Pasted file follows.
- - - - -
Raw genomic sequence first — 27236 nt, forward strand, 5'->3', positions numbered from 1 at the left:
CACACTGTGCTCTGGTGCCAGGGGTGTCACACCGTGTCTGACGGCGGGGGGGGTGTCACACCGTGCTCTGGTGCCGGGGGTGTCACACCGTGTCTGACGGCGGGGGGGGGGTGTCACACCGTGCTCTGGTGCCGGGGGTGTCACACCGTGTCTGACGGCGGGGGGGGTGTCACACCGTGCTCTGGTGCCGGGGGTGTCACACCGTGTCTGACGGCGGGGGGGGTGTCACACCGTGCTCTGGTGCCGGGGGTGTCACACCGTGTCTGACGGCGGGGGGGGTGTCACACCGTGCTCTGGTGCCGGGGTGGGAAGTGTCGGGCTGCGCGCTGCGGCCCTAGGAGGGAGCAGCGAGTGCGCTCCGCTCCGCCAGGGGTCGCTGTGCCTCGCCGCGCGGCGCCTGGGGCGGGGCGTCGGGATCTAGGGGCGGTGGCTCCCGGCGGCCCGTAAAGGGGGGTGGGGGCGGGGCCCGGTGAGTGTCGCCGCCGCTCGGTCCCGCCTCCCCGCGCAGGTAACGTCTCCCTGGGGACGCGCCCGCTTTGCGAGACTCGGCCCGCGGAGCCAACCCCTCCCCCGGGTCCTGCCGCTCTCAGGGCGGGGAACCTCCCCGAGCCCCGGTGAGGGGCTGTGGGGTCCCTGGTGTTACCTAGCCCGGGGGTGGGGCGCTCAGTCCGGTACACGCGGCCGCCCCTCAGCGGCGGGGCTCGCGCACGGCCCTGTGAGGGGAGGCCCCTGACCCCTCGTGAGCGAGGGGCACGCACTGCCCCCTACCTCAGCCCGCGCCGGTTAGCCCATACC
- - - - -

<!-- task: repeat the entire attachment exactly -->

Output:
Raw genomic sequence first — 27236 nt, forward strand, 5'->3', positions numbered from 1 at the left:
CACACTGTGCTCTGGTGCCAGGGGTGTCACACCGTGTCTGACGGCGGGGGGGGTGTCACACCGTGCTCTGGTGCCGGGGGTGTCACACCGTGTCTGACGGCGGGGGGGGGGTGTCACACCGTGCTCTGGTGCCGGGGGTGTCACACCGTGTCTGACGGCGGGGGGGGTGTCACACCGTGCTCTGGTGCCGGGGGTGTCACACCGTGTCTGACGGCGGGGGGGGTGTCACACCGTGCTCTGGTGCCGGGGGTGTCACACCGTGTCTGACGGCGGGGGGGGTGTCACACCGTGCTCTGGTGCCGGGGTGGGAAGTGTCGGGCTGCGCGCTGCGGCCCTAGGAGGGAGCAGCGAGTGCGCTCCGCTCCGCCAGGGGTCGCTGTGCCTCGCCGCGCGGCGCCTGGGGCGGGGCGTCGGGATCTAGGGGCGGTGGCTCCCGGCGGCCCGTAAAGGGGGGTGGGGGCGGGGCCCGGTGAGTGTCGCCGCCGCTCGGTCCCGCCTCCCCGCGCAGGTAACGTCTCCCTGGGGACGCGCCCGCTTTGCGAGACTCGGCCCGCGGAGCCAACCCCTCCCCCGGGTCCTGCCGCTCTCAGGGCGGGGAACCTCCCCGAGCCCCGGTGAGGGGCTGTGGGGTCCCTGGTGTTACCTAGCCCGGGGGTGGGGCGCTCAGTCCGGTACACGCGGCCGCCCCTCAGCGGCGGGGCTCGCGCACGGCCCTGTGAGGGGAGGCCCCTGACCCCTCGTGAGCGAGGGGCACGCACTGCCCCCTACCTCAGCCCGCGCCGGTTAGCCCATACC